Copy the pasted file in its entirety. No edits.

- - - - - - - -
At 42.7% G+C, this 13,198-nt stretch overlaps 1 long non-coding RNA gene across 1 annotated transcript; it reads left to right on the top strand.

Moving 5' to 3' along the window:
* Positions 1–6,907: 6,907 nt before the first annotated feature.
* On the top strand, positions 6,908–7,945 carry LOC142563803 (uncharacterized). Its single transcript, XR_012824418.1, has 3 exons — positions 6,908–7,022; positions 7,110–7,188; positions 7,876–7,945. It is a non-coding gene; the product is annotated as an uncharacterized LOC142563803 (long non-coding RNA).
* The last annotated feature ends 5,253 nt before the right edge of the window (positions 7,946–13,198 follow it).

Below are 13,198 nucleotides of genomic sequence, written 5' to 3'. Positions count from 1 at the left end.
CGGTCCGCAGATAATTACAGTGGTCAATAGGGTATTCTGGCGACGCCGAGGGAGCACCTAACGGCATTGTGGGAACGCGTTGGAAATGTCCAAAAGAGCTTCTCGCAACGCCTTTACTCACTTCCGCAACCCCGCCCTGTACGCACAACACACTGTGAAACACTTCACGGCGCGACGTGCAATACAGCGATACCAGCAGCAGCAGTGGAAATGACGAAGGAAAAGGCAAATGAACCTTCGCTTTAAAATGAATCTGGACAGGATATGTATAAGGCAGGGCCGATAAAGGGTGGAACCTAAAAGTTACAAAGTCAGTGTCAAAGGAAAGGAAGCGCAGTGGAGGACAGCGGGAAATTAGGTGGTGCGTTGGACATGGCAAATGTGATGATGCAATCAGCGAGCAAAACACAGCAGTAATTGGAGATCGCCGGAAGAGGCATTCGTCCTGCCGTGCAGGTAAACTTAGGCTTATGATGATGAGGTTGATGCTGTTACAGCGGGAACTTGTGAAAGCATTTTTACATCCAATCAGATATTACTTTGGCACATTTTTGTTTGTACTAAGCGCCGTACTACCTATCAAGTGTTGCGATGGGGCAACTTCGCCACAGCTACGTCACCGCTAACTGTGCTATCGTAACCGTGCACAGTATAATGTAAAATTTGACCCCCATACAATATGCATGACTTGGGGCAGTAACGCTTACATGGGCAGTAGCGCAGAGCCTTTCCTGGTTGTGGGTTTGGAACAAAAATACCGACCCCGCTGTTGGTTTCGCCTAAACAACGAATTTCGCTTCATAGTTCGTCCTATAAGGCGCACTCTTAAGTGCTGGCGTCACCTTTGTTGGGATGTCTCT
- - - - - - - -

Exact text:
At 42.7% G+C, this 13,198-nt stretch overlaps 1 long non-coding RNA gene across 1 annotated transcript; it reads left to right on the top strand.

Moving 5' to 3' along the window:
* Positions 1–6,907: 6,907 nt before the first annotated feature.
* On the top strand, positions 6,908–7,945 carry LOC142563803 (uncharacterized). Its single transcript, XR_012824418.1, has 3 exons — positions 6,908–7,022; positions 7,110–7,188; positions 7,876–7,945. It is a non-coding gene; the product is annotated as an uncharacterized LOC142563803 (long non-coding RNA).
* The last annotated feature ends 5,253 nt before the right edge of the window (positions 7,946–13,198 follow it).

Below are 13,198 nucleotides of genomic sequence, written 5' to 3'. Positions count from 1 at the left end.
CGGTCCGCAGATAATTACAGTGGTCAATAGGGTATTCTGGCGACGCCGAGGGAGCACCTAACGGCATTGTGGGAACGCGTTGGAAATGTCCAAAAGAGCTTCTCGCAACGCCTTTACTCACTTCCGCAACCCCGCCCTGTACGCACAACACACTGTGAAACACTTCACGGCGCGACGTGCAATACAGCGATACCAGCAGCAGCAGTGGAAATGACGAAGGAAAAGGCAAATGAACCTTCGCTTTAAAATGAATCTGGACAGGATATGTATAAGGCAGGGCCGATAAAGGGTGGAACCTAAAAGTTACAAAGTCAGTGTCAAAGGAAAGGAAGCGCAGTGGAGGACAGCGGGAAATTAGGTGGTGCGTTGGACATGGCAAATGTGATGATGCAATCAGCGAGCAAAACACAGCAGTAATTGGAGATCGCCGGAAGAGGCATTCGTCCTGCCGTGCAGGTAAACTTAGGCTTATGATGATGAGGTTGATGCTGTTACAGCGGGAACTTGTGAAAGCATTTTTACATCCAATCAGATATTACTTTGGCACATTTTTGTTTGTACTAAGCGCCGTACTACCTATCAAGTGTTGCGATGGGGCAACTTCGCCACAGCTACGTCACCGCTAACTGTGCTATCGTAACCGTGCACAGTATAATGTAAAATTTGACCCCCATACAATATGCATGACTTGGGGCAGTAACGCTTACATGGGCAGTAGCGCAGAGCCTTTCCTGGTTGTGGGTTTGGAACAAAAATACCGACCCCGCTGTTGGTTTCGCCTAAACAACGAATTTCGCTTCATAGTTCGTCCTATAAGGCGCACTCTTAAGTGCTGGCGTCACCTTTGTTGGGATGTCTCT